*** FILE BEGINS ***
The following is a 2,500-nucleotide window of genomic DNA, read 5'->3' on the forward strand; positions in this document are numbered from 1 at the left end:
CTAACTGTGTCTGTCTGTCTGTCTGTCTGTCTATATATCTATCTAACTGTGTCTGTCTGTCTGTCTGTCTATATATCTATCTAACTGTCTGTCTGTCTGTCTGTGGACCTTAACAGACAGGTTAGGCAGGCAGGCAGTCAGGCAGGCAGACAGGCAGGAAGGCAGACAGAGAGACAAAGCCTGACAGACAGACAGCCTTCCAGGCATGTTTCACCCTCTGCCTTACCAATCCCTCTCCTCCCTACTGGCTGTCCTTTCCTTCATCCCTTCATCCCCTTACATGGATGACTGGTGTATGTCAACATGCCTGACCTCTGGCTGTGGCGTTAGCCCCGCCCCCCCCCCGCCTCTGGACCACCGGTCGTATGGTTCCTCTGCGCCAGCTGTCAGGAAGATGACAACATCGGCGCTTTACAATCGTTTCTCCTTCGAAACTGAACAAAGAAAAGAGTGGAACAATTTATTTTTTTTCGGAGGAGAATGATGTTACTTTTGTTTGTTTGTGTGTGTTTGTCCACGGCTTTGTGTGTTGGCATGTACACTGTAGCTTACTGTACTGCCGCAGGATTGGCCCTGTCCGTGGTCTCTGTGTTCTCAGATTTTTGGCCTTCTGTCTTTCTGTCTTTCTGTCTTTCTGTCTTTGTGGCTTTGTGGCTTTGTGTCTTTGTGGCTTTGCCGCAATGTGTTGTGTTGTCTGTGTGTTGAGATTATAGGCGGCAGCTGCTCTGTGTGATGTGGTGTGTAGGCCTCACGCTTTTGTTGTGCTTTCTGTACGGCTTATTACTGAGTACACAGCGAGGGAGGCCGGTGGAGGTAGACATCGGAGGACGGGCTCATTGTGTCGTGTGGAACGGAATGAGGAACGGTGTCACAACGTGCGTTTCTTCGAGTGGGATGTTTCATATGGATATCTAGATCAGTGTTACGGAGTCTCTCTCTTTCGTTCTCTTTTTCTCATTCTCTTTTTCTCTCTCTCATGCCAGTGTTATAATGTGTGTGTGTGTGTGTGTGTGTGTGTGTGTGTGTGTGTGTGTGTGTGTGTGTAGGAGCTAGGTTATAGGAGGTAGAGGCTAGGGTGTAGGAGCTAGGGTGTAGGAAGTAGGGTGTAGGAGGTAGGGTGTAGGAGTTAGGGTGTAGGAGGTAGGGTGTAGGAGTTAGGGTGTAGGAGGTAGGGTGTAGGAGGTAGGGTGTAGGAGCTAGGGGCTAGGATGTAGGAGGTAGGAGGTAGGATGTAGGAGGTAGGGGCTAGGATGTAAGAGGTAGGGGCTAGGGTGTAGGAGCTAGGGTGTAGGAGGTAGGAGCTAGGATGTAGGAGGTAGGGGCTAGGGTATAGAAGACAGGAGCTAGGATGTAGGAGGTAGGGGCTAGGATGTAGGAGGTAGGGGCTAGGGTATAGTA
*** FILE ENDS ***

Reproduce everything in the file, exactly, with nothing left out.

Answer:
The following is a 2,500-nucleotide window of genomic DNA, read 5'->3' on the forward strand; positions in this document are numbered from 1 at the left end:
CTAACTGTGTCTGTCTGTCTGTCTGTCTGTCTATATATCTATCTAACTGTGTCTGTCTGTCTGTCTGTCTATATATCTATCTAACTGTCTGTCTGTCTGTCTGTGGACCTTAACAGACAGGTTAGGCAGGCAGGCAGTCAGGCAGGCAGACAGGCAGGAAGGCAGACAGAGAGACAAAGCCTGACAGACAGACAGCCTTCCAGGCATGTTTCACCCTCTGCCTTACCAATCCCTCTCCTCCCTACTGGCTGTCCTTTCCTTCATCCCTTCATCCCCTTACATGGATGACTGGTGTATGTCAACATGCCTGACCTCTGGCTGTGGCGTTAGCCCCGCCCCCCCCCCGCCTCTGGACCACCGGTCGTATGGTTCCTCTGCGCCAGCTGTCAGGAAGATGACAACATCGGCGCTTTACAATCGTTTCTCCTTCGAAACTGAACAAAGAAAAGAGTGGAACAATTTATTTTTTTTCGGAGGAGAATGATGTTACTTTTGTTTGTTTGTGTGTGTTTGTCCACGGCTTTGTGTGTTGGCATGTACACTGTAGCTTACTGTACTGCCGCAGGATTGGCCCTGTCCGTGGTCTCTGTGTTCTCAGATTTTTGGCCTTCTGTCTTTCTGTCTTTCTGTCTTTCTGTCTTTGTGGCTTTGTGGCTTTGTGTCTTTGTGGCTTTGCCGCAATGTGTTGTGTTGTCTGTGTGTTGAGATTATAGGCGGCAGCTGCTCTGTGTGATGTGGTGTGTAGGCCTCACGCTTTTGTTGTGCTTTCTGTACGGCTTATTACTGAGTACACAGCGAGGGAGGCCGGTGGAGGTAGACATCGGAGGACGGGCTCATTGTGTCGTGTGGAACGGAATGAGGAACGGTGTCACAACGTGCGTTTCTTCGAGTGGGATGTTTCATATGGATATCTAGATCAGTGTTACGGAGTCTCTCTCTTTCGTTCTCTTTTTCTCATTCTCTTTTTCTCTCTCTCATGCCAGTGTTATAATGTGTGTGTGTGTGTGTGTGTGTGTGTGTGTGTGTGTGTGTGTGTGTGTGTGTAGGAGCTAGGTTATAGGAGGTAGAGGCTAGGGTGTAGGAGCTAGGGTGTAGGAAGTAGGGTGTAGGAGGTAGGGTGTAGGAGTTAGGGTGTAGGAGGTAGGGTGTAGGAGTTAGGGTGTAGGAGGTAGGGTGTAGGAGGTAGGGTGTAGGAGCTAGGGGCTAGGATGTAGGAGGTAGGAGGTAGGATGTAGGAGGTAGGGGCTAGGATGTAAGAGGTAGGGGCTAGGGTGTAGGAGCTAGGGTGTAGGAGGTAGGAGCTAGGATGTAGGAGGTAGGGGCTAGGGTATAGAAGACAGGAGCTAGGATGTAGGAGGTAGGGGCTAGGATGTAGGAGGTAGGGGCTAGGGTATAGTA